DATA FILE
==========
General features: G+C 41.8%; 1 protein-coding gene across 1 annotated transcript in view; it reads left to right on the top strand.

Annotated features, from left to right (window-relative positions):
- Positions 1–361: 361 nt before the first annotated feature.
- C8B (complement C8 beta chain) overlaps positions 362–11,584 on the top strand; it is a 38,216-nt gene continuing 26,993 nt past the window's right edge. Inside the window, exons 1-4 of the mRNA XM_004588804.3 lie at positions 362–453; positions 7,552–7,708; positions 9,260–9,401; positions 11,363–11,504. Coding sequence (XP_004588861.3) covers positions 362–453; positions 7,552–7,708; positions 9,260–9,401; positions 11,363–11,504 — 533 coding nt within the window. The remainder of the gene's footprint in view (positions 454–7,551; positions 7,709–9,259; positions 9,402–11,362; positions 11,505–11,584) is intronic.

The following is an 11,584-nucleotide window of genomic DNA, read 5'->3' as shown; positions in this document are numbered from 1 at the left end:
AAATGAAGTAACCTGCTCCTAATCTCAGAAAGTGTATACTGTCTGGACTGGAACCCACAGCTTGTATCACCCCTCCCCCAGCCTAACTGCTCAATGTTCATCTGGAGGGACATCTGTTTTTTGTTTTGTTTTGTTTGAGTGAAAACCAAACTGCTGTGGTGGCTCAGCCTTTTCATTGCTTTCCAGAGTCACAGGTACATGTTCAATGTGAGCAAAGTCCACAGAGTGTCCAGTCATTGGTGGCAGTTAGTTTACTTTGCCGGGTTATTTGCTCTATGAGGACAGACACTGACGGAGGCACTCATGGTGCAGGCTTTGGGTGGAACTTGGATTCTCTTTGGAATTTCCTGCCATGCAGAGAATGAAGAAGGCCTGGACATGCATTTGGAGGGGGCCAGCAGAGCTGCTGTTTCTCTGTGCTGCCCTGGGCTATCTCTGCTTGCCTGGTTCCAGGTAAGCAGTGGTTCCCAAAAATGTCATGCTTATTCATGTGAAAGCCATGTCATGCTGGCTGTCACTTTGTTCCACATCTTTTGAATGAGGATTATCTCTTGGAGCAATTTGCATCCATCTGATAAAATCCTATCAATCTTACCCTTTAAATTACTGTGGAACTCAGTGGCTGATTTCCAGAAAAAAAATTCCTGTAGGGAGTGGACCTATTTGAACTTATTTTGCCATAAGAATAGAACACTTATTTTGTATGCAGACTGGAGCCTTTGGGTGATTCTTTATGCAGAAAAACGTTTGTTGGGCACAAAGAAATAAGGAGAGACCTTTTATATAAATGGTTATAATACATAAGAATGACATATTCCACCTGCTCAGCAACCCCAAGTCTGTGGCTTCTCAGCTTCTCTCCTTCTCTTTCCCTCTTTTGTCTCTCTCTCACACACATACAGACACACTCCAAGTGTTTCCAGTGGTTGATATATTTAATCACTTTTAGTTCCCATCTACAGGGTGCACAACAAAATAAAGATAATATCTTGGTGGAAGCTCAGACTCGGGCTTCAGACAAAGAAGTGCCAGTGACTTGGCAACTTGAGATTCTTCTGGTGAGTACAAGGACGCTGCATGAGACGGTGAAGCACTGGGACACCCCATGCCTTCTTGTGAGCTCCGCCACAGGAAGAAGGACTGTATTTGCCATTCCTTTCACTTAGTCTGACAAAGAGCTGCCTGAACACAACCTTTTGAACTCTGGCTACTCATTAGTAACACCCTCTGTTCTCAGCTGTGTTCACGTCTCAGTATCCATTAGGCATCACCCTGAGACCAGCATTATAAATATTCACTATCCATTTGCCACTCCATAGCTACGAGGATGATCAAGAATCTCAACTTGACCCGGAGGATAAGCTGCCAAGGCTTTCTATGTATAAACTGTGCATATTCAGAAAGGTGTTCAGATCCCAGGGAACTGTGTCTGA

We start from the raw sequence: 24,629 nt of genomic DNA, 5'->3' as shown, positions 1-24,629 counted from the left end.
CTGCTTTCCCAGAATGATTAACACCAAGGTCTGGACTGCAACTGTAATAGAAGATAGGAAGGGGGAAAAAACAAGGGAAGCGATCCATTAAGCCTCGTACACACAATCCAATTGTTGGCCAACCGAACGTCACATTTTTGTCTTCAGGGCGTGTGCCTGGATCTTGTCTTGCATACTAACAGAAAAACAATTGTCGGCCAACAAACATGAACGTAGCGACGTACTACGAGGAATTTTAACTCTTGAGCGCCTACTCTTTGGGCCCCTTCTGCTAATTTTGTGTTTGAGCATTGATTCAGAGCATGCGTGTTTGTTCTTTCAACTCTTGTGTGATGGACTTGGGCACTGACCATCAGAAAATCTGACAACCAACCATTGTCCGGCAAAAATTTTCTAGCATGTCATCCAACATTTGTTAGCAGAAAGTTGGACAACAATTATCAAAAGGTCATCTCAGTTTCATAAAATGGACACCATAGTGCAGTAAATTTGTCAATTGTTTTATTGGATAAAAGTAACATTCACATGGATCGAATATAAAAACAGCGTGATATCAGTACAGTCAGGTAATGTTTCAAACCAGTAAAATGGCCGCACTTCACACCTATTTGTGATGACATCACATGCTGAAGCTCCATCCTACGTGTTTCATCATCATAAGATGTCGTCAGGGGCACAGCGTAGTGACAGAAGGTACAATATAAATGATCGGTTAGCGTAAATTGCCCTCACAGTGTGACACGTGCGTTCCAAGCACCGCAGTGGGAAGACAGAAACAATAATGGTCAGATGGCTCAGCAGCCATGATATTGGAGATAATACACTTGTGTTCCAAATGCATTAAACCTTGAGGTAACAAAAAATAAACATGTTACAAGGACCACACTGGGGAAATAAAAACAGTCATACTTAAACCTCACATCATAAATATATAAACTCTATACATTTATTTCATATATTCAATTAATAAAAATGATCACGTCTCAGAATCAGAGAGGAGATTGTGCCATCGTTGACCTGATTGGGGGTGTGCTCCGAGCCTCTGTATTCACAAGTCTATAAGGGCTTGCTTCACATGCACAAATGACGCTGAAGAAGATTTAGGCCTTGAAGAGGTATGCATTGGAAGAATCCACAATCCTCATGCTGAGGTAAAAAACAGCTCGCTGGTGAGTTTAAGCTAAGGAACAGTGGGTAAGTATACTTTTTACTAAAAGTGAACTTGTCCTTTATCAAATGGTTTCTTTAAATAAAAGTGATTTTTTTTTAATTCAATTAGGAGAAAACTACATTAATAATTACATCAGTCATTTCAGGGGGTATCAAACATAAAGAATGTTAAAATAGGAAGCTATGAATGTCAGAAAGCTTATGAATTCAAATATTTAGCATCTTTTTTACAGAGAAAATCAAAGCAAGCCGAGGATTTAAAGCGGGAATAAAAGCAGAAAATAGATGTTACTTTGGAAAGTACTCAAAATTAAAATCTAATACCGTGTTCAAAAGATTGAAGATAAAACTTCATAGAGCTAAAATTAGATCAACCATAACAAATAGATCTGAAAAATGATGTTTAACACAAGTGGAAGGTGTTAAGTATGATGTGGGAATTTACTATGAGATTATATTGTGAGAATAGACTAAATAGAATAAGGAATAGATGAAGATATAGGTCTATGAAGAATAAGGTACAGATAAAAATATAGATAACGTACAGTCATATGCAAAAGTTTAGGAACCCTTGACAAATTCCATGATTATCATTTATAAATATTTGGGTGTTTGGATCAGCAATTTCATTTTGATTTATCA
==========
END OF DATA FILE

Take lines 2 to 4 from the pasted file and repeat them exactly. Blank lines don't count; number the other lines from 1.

Annotated features, from left to right (window-relative positions):
- Positions 1–361: 361 nt before the first annotated feature.
- C8B (complement C8 beta chain) overlaps positions 362–11,584 on the top strand; it is a 38,216-nt gene continuing 26,993 nt past the window's right edge. Inside the window, exons 1-4 of the mRNA XM_004588804.3 lie at positions 362–453; positions 7,552–7,708; positions 9,260–9,401; positions 11,363–11,504. Coding sequence (XP_004588861.3) covers positions 362–453; positions 7,552–7,708; positions 9,260–9,401; positions 11,363–11,504 — 533 coding nt within the window. The remainder of the gene's footprint in view (positions 454–7,551; positions 7,709–9,259; positions 9,402–11,362; positions 11,505–11,584) is intronic.